If they whisper - it must be something totally different from what us, ordinary people, would whisper about, when they sigh - it is because what they're doing is so difficult - they do not breath as us, ordinary earthly folks. When they wink - that is for a great reason - they are lending each other that invisible arm of support, like they're saying to their co-dancers: "You're cool, you're the best".
I hope nobody would laugh at this - i am being as honest and sincere as possible, laying all my gutts out here
When i was a beginner i used to prefer to sit in the center, then i realized that if i move to the very side of the rows, located really close to the stage (rows 2 to 5), then i will be able what those mysterious beautiful creations do when they are not on stage - HA! They stretch, they chat, the jump and stretch again. May sound perfectly ordinary to those who do that professionally - but to me it was like a taking a glance at their "otherworldly" life. Of course, even back stage - they are not really like us, earthly people! That is what i thought to myself. That is what I have discovered - to my total satisfaction, when I was lucky to have met some of them in person, and even spend FEW MUNITES (total delight!!!!!!) backstage during one of the Swan Lakes. To me - a perfectly ordinary earthly person that were perfectly special sacred and unforgettable few minutes. You can laught but I felt i could have happily died after that - to me it was like "To see Paris and to die"
There is that big incredible illusion that those dancers create for us - that dancing is really easy and effortless. That is of course, everyone who has no real idea of what ballet is about, usually thinks (i confess, was sinful of that too). But when I actually started taking lessons from that favorite and much-adored ballerina of mine - i realize what that etherial lightness is all about. Sweat, pain, super-human efforts (so I WAS RiGHT about the super-human moments there!) AND remembering to always hide it underthat illusion - that it costs them nothing, it is sheer joy and pleasure. Forget the aching muscles, bleeding blisters on dancers' feet, aching backs of guys lifting up couple of hundreds of kilos during one performance, totalled up.
Then i've discovered - pretty fast, i've discovered - another thing about ballet that is still an eternal mystery to me but it keeps me hopelessly addicted to ballet - please just read my quote below my bubbling down there
My admiration towards those people is as big as the ocean or universe - and it will remained unchanged Till the End of Time!!
PS DJB, you have seen Plisetskaya AND VASILYEV dance LIVE !!! You are a lucky soul! I only have tapes of them dancing - i came a bit too late to this Earth That must have been one of the experiences of your life - making it worthy of living, no?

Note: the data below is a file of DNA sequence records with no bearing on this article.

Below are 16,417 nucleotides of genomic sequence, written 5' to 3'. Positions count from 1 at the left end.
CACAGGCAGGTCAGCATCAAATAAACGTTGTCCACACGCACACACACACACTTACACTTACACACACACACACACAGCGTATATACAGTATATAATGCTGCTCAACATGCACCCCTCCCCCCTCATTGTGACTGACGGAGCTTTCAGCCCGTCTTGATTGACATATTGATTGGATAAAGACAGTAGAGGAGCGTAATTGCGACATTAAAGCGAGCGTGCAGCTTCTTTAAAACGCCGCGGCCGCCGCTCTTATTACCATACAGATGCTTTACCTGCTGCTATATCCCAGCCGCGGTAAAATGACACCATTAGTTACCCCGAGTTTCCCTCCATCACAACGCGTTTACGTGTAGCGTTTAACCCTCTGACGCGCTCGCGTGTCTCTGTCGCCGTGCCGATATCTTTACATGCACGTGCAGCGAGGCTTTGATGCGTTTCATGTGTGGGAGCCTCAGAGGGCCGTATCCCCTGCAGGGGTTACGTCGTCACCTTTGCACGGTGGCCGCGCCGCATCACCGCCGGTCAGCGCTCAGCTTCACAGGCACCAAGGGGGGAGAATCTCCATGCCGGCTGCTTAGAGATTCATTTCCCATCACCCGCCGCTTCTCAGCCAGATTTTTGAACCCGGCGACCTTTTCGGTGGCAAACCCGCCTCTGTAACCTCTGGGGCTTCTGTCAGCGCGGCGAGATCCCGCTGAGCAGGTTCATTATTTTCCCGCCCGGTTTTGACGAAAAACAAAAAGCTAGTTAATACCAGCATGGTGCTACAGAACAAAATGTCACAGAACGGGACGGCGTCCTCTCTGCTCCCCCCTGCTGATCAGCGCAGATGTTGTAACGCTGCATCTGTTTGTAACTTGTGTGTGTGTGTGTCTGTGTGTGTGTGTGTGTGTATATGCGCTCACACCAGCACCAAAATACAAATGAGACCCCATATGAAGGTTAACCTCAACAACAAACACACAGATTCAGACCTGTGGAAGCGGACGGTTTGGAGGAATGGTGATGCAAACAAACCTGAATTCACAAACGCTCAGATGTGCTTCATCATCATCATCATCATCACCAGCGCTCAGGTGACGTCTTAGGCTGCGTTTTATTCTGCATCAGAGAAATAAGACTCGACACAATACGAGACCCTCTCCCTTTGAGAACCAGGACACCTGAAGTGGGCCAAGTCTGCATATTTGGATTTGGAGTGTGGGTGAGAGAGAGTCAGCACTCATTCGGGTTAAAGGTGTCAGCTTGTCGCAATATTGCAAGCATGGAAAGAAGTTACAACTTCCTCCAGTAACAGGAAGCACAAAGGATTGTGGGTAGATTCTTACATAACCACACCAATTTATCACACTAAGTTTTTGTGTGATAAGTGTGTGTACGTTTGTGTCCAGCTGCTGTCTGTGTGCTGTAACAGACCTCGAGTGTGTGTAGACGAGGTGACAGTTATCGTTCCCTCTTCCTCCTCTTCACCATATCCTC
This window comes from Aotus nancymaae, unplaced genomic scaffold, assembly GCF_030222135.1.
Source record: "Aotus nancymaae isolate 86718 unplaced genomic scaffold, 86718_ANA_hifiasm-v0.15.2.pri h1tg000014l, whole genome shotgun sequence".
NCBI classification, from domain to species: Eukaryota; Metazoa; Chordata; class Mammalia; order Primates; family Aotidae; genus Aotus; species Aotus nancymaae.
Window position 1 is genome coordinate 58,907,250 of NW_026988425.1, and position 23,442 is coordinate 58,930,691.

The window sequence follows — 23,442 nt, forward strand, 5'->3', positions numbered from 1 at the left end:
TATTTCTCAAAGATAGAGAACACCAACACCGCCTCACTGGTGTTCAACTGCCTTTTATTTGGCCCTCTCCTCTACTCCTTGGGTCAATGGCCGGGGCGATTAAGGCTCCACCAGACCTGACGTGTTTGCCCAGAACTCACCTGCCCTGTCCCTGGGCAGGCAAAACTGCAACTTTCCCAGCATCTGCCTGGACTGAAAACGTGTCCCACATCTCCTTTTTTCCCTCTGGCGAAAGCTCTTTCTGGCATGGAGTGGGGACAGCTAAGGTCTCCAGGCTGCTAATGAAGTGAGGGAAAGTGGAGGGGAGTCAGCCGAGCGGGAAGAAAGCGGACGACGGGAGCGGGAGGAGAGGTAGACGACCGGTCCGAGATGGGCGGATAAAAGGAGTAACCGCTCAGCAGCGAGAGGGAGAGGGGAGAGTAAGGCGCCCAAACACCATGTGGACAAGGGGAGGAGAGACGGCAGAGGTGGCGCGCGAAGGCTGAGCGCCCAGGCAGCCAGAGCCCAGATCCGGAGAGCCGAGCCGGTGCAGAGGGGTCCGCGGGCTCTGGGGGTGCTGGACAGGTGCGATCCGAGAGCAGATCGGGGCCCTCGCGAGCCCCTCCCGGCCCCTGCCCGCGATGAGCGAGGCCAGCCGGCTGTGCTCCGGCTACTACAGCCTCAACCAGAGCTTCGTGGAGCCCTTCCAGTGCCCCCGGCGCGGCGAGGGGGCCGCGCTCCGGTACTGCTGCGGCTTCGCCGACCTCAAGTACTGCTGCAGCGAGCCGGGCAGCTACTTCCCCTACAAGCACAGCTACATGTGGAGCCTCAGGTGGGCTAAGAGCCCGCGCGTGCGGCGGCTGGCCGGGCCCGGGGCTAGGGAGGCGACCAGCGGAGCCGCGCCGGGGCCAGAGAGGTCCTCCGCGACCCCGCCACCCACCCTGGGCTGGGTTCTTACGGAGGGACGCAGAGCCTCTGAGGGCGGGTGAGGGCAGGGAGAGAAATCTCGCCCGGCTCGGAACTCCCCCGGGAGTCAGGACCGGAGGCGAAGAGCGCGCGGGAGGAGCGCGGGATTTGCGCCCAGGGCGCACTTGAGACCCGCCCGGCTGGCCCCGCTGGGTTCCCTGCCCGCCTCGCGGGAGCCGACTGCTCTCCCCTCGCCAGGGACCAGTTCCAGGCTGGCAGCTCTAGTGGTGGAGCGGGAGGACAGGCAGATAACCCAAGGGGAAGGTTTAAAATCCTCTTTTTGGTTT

Posted 12 November 2003 - 07:41 PM
Posted 13 November 2003 - 12:31 AM
Yes, those were among the great experiences of my life. Unfortunately, I missed seeing Ulanova dance live, on the Bolshoi's first US tour. It's a good thing these dancers were filmed, eh? And now I must ask -- what's the origin of the name Ulanova? I think it should mean "immortal," but I know that "Bessmertnova" gets that honor.
Posted 13 November 2003 - 12:33 AM
Posted 13 November 2003 - 01:43 AM
Anyway, I know what I have always looked at in ballet, but I find it really difficult to describe - before starting to take classes myself it would have been completely impossible. What catches my eye and what I wait for in a performance is some kind of a combination of what I now think is called the dancer's "line" with his/her movement. Or the combination of the individuals' lines with the movement of the group, which is even better (I prefer watching group or crowd scenes over watching solos, go figure). Line is good on it's own, movement is good on it's on, but when these coincide to produce something more than their sum, that's when I go "ooooooh" and feel I have gotten what I paid for.
Since I started taking classes myself, I have also started to look at the steps performed and checking if I know their names, and if I see something that doesn't feel quite right to me I try to spot if there is a technical impurity behind that feeling (surprisingly often there is a technical reason even where the moves look superficially ok).
Posted 13 November 2003 - 05:26 AM
Posted 13 November 2003 - 06:03 AM
I also recall later in life, again being exposed to ballet on television, reacting to those old romantic ballets. I hated them. I saw them as pointless relics from 100 years ago—museum pieces as they say. Today, though I wouldn’t say that I hated them, neither would I pay money to see them.
My first live performance I do remember being attracted to the theatricality of the production as a whole and the connection between the movement and the music. The work was all contemporary, costuming grand for the major piece, and though I was just a beginning ballet student at the time, I thought the dancers were terrific (it was a regional company production).